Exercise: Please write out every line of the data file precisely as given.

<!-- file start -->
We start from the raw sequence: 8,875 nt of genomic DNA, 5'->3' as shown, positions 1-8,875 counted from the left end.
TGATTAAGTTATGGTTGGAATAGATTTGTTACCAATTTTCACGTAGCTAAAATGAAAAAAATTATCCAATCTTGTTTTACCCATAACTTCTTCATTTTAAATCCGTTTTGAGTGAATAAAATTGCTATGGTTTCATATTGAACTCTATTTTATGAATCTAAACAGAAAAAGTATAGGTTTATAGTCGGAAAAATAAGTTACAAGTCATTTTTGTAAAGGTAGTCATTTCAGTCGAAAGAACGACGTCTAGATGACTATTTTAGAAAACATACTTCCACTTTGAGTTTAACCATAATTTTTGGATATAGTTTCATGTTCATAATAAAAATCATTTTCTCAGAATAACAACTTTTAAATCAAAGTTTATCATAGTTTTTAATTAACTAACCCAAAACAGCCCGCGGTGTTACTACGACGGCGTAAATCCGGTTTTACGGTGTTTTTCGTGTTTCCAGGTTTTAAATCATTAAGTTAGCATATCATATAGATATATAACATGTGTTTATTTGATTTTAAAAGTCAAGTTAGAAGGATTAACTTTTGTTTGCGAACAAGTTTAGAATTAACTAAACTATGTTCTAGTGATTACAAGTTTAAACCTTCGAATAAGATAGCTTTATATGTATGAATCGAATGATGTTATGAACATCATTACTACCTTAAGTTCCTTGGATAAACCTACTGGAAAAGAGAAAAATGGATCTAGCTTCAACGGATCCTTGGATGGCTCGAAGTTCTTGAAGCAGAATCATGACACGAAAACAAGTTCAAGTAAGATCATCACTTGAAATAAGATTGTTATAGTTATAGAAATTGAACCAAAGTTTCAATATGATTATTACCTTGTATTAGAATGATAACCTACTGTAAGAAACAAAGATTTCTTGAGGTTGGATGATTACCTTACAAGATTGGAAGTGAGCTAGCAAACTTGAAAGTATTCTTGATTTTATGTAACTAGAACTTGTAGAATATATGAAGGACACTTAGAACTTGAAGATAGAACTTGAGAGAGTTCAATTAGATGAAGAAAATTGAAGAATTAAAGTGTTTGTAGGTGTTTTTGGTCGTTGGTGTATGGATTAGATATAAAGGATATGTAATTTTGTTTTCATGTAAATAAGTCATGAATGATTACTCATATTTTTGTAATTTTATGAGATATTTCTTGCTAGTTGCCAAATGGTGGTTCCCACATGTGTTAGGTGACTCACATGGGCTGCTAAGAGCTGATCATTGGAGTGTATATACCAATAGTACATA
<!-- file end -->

We start from the raw sequence: 8,875 nt of genomic DNA, 5'->3' as shown, positions 1-8,875 counted from the left end.
TGATTAAGTTATGGTTGGAATAGATTTGTTACCAATTTTCACGTAGCTAAAATGAAAAAAATTATCCAATCTTGTTTTACCCATAACTTCTTCATTTTAAATCCGTTTTGAGTGAATAAAATTGCTATGGTTTCATATTGAACTCTATTTTATGAATCTAAACAGAAAAAGTATAGGTTTATAGTCGGAAAAATAAGTTACAAGTCATTTTTGTAAAGGTAGTCATTTCAGTCGAAAGAACGACGTCTAGATGACTATTTTAGAAAACATACTTCCACTTTGAGTTTAACCATAATTTTTGGATATAGTTTCATGTTCATAATAAAAATCATTTTCTCAGAATAACAACTTTTAAATCAAAGTTTATCATAGTTTTTAATTAACTAACCCAAAACAGCCCGCGGTGTTACTACGACGGCGTAAATCCGGTTTTACGGTGTTTTTCGTGTTTCCAGGTTTTAAATCATTAAGTTAGCATATCATATAGATATATAACATGTGTTTATTTGATTTTAAAAGTCAAGTTAGAAGGATTAACTTTTGTTTGCGAACAAGTTTAGAATTAACTAAACTATGTTCTAGTGATTACAAGTTTAAACCTTCGAATAAGATAGCTTTATATGTATGAATCGAATGATGTTATGAACATCATTACTACCTTAAGTTCCTTGGATAAACCTACTGGAAAAGAGAAAAATGGATCTAGCTTCAACGGATCCTTGGATGGCTCGAAGTTCTTGAAGCAGAATCATGACACGAAAACAAGTTCAAGTAAGATCATCACTTGAAATAAGATTGTTATAGTTATAGAAATTGAACCAAAGTTTCAATATGATTATTACCTTGTATTAGAATGATAACCTACTGTAAGAAACAAAGATTTCTTGAGGTTGGATGATTACCTTACAAGATTGGAAGTGAGCTAGCAAACTTGAAAGTATTCTTGATTTTATGTAACTAGAACTTGTAGAATATATGAAGGACACTTAGAACTTGAAGATAGAACTTGAGAGAGTTCAATTAGATGAAGAAAATTGAAGAATTAAAGTGTTTGTAGGTGTTTTTGGTCGTTGGTGTATGGATTAGATATAAAGGATATGTAATTTTGTTTTCATGTAAATAAGTCATGAATGATTACTCATATTTTTGTAATTTTATGAGATATTTCTTGCTAGTTGCCAAATGGTGGTTCCCACATGTGTTAGGTGACTCACATGGGCTGCTAAGAGCTGATCATTGGAGTGTATATACCAATAGTACATA